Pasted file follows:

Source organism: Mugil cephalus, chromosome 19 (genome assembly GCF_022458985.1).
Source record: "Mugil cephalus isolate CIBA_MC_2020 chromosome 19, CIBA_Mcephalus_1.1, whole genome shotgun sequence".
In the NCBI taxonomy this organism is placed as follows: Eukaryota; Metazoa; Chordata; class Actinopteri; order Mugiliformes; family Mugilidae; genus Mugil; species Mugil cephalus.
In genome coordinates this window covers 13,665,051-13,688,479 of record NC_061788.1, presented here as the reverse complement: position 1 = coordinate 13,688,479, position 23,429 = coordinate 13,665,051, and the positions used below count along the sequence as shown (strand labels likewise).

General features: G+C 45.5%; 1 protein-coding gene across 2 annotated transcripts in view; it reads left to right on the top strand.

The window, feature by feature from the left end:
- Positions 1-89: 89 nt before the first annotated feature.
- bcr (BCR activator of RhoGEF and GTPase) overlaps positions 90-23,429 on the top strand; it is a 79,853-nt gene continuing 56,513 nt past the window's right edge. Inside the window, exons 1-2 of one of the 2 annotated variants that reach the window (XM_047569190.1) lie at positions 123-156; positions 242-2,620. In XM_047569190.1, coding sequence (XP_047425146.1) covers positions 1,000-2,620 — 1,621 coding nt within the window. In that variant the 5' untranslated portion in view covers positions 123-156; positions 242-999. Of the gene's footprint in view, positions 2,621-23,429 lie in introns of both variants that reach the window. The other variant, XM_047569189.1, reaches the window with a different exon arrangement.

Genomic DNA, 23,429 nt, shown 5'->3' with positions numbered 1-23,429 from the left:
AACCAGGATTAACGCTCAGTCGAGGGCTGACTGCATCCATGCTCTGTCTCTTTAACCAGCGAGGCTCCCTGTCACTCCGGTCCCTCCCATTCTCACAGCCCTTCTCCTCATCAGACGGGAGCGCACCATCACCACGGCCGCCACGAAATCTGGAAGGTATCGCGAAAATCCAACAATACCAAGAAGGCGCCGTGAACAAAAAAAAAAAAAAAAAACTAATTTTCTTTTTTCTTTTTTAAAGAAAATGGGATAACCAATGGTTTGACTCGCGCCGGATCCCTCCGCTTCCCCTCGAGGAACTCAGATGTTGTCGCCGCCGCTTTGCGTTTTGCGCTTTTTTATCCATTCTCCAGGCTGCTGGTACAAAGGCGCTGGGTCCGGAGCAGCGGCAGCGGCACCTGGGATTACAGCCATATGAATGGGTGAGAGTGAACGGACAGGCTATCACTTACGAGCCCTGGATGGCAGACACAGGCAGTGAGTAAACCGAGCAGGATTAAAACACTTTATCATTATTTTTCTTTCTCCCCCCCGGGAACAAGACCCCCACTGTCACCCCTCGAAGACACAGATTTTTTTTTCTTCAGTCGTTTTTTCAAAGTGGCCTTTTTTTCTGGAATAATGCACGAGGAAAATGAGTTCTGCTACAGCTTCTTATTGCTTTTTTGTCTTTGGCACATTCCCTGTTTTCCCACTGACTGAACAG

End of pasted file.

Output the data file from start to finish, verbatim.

Source organism: Mugil cephalus, chromosome 19 (genome assembly GCF_022458985.1).
Source record: "Mugil cephalus isolate CIBA_MC_2020 chromosome 19, CIBA_Mcephalus_1.1, whole genome shotgun sequence".
In the NCBI taxonomy this organism is placed as follows: Eukaryota; Metazoa; Chordata; class Actinopteri; order Mugiliformes; family Mugilidae; genus Mugil; species Mugil cephalus.
In genome coordinates this window covers 13,665,051-13,688,479 of record NC_061788.1, presented here as the reverse complement: position 1 = coordinate 13,688,479, position 23,429 = coordinate 13,665,051, and the positions used below count along the sequence as shown (strand labels likewise).

General features: G+C 45.5%; 1 protein-coding gene across 2 annotated transcripts in view; it reads left to right on the top strand.

The window, feature by feature from the left end:
- Positions 1-89: 89 nt before the first annotated feature.
- bcr (BCR activator of RhoGEF and GTPase) overlaps positions 90-23,429 on the top strand; it is a 79,853-nt gene continuing 56,513 nt past the window's right edge. Inside the window, exons 1-2 of one of the 2 annotated variants that reach the window (XM_047569190.1) lie at positions 123-156; positions 242-2,620. In XM_047569190.1, coding sequence (XP_047425146.1) covers positions 1,000-2,620 — 1,621 coding nt within the window. In that variant the 5' untranslated portion in view covers positions 123-156; positions 242-999. Of the gene's footprint in view, positions 2,621-23,429 lie in introns of both variants that reach the window. The other variant, XM_047569189.1, reaches the window with a different exon arrangement.

Genomic DNA, 23,429 nt, shown 5'->3' with positions numbered 1-23,429 from the left:
AACCAGGATTAACGCTCAGTCGAGGGCTGACTGCATCCATGCTCTGTCTCTTTAACCAGCGAGGCTCCCTGTCACTCCGGTCCCTCCCATTCTCACAGCCCTTCTCCTCATCAGACGGGAGCGCACCATCACCACGGCCGCCACGAAATCTGGAAGGTATCGCGAAAATCCAACAATACCAAGAAGGCGCCGTGAACAAAAAAAAAAAAAAAAAACTAATTTTCTTTTTTCTTTTTTAAAGAAAATGGGATAACCAATGGTTTGACTCGCGCCGGATCCCTCCGCTTCCCCTCGAGGAACTCAGATGTTGTCGCCGCCGCTTTGCGTTTTGCGCTTTTTTATCCATTCTCCAGGCTGCTGGTACAAAGGCGCTGGGTCCGGAGCAGCGGCAGCGGCACCTGGGATTACAGCCATATGAATGGGTGAGAGTGAACGGACAGGCTATCACTTACGAGCCCTGGATGGCAGACACAGGCAGTGAGTAAACCGAGCAGGATTAAAACACTTTATCATTATTTTTCTTTCTCCCCCCCGGGAACAAGACCCCCACTGTCACCCCTCGAAGACACAGATTTTTTTTTCTTCAGTCGTTTTTTCAAAGTGGCCTTTTTTTCTGGAATAATGCACGAGGAAAATGAGTTCTGCTACAGCTTCTTATTGCTTTTTTGTCTTTGGCACATTCCCTGTTTTCCCACTGACTGAACAG